Councillor Jim Corr, a former Deputy Lord Mayor and Lord Mayor of Cork and a member of the City of Cork VEC, stated in a good paper that historical development of Irish education has led to a highly centralised system rather than to the development of strong local bodies which would seem to be the norm elsewhere. That is an accurate comment. We must allow local democracy to have its say.
I do not agree with Senator Doherty's analysis that members of Fine Gael, Fianna Fáil or the Labour Party are excluding Sinn Féin from the vocational education committees for reasons connected with expenses. That is not the case. I do not know anyone for whom expenses were the reason for serving on the board of a VEC or school. They do so because they want to serve their respective communities.
Restructuring should not be introduced purely to save costs or reduce the number of vocational education committees. The purpose of the measure must be to realign the VECs in a manner that addresses the weaknesses in the system and results in a properly resourced system that meets the needs of teachers, students, staff and parents. We must not lose sight of the fact that the functions and objective of the education system is to educate and train. Through his involvement in County Cavan Vocational Education Committee, Senator Wilson will be fully aware that we must never stop providing training and retraining and offering educational opportunities to all.
We need strong local governance of robust bodies which operate in a system which delivers results. The location of offices does not matter, although the merger of the VECs will present challenges and difficulties.
The Department's White Paper refers to strategic planning. Vocational education committees are community based and have deep roots in local communities, with their members drawn from among local elected representatives, as well as representatives of teachers, parents and local communities. According to Mr. Michael Moriarty, the general secretary of the Irish Vocational Education Association, the "cornerstone of the VECs' success to date has been their deep-rooted local engagement in terms of services and supports."
We must collaborate with all stakeholders to make the amalgamation a success. It must not be done purely for budgetary reasons or to achieve a certain figure on a balance sheet. Its purpose must be to deliver positive outcomes. We need a well resourced education system that students leave having acquired a good education and in which staff are adequately rewarded and recognised for their professional role.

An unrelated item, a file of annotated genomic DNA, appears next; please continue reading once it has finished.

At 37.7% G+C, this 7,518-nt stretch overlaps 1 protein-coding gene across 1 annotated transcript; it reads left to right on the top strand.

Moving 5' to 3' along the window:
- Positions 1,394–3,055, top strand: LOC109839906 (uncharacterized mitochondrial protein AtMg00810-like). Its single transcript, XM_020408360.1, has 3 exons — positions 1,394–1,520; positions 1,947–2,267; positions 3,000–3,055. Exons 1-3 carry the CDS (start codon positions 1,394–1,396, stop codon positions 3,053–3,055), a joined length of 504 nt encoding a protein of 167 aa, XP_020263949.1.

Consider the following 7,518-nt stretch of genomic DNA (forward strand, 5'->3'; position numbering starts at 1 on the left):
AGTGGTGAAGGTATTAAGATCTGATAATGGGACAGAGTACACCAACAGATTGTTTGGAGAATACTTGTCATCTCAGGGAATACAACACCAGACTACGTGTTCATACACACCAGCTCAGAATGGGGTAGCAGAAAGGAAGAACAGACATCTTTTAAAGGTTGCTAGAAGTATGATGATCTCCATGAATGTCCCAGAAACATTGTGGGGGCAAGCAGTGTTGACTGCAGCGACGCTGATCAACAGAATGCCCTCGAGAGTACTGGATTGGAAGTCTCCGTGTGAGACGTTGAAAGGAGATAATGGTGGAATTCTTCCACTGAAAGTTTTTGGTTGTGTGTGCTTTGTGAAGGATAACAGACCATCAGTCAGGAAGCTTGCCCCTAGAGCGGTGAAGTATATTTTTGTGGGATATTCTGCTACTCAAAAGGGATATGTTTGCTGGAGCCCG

Senator O'Relly posed a number of questions. I am concerned about VEC staff at the lower end of the payscale, specifically ancillary staff, caretakers and administrators in schools and VEC offices. What will happen to them? We must be conscious of those on the lower rungs of the ladder because those on the top rungs never lose out. Let us not overlook those working hard at the bottom end of the system.
It is interesting that the Government has decided that City of Cork and County Cork Vocational Education Committees will remain separate. The decision demonstrates that Cork has a good education system.
I look forward to further discussion and analysis of the proposal before us. This is only the beginning of a process that must be managed and handled properly.
I welcome the Minister of State, Deputy Haughey, and commend him and the Tánaiste, Deputy Coughlan, for their commitment to education.
I should declare that for the past 23 years I have worked with the County Cavan Vocational Education Committee as a Youthreach co-ordinator. Prior to that, I received my second level education in Cavan vocational school. I am also a former member of County Cavan Vocational Education Committee.
My preference would have been to leave the VEC structure as it was. The 33 vocational education committees throughout the Twenty-six Counties have provided excellent educational opportunities for their client group since their inception in the early 1930s under the Vocational Education Act 1930.
Senator O'Reilly referred to my local VEC, County Cavan Vocational Education Committee, as did Senator McDonald, albeit in a different context. I am proud of it and the work it does. Some of those not familiar with the VEC system take the view that VECs merely manage a few schools and that further amalgamation of various county VECs is necessary. That view is wide of the mark. In County Cavan the VEC is responsible for four second level schools, Virginia College, Breifne College, St. Bricin's College and St. Mogue's College, which cater for more than 3,000 second level students. Cavan Institute in Cavan town, formerly known as the Cavan College of Further Studies, has an enrolment of more than 1,400 day students and 600 students attending night school. It could accommodate up to 2,500 day students with the appropriate teacher allocation and an application for an additional ten or 12 teaching posts was submitted to the Department. Unfortunately, while efforts in this regard both by me and the Minister for Agriculture, Fisheries and Food, Deputy Smith, have not been successful, we continue to hope the Department will see the light and provide the additional teachers required to allow the institute to provide much needed further education for up to 1,000 additional day students.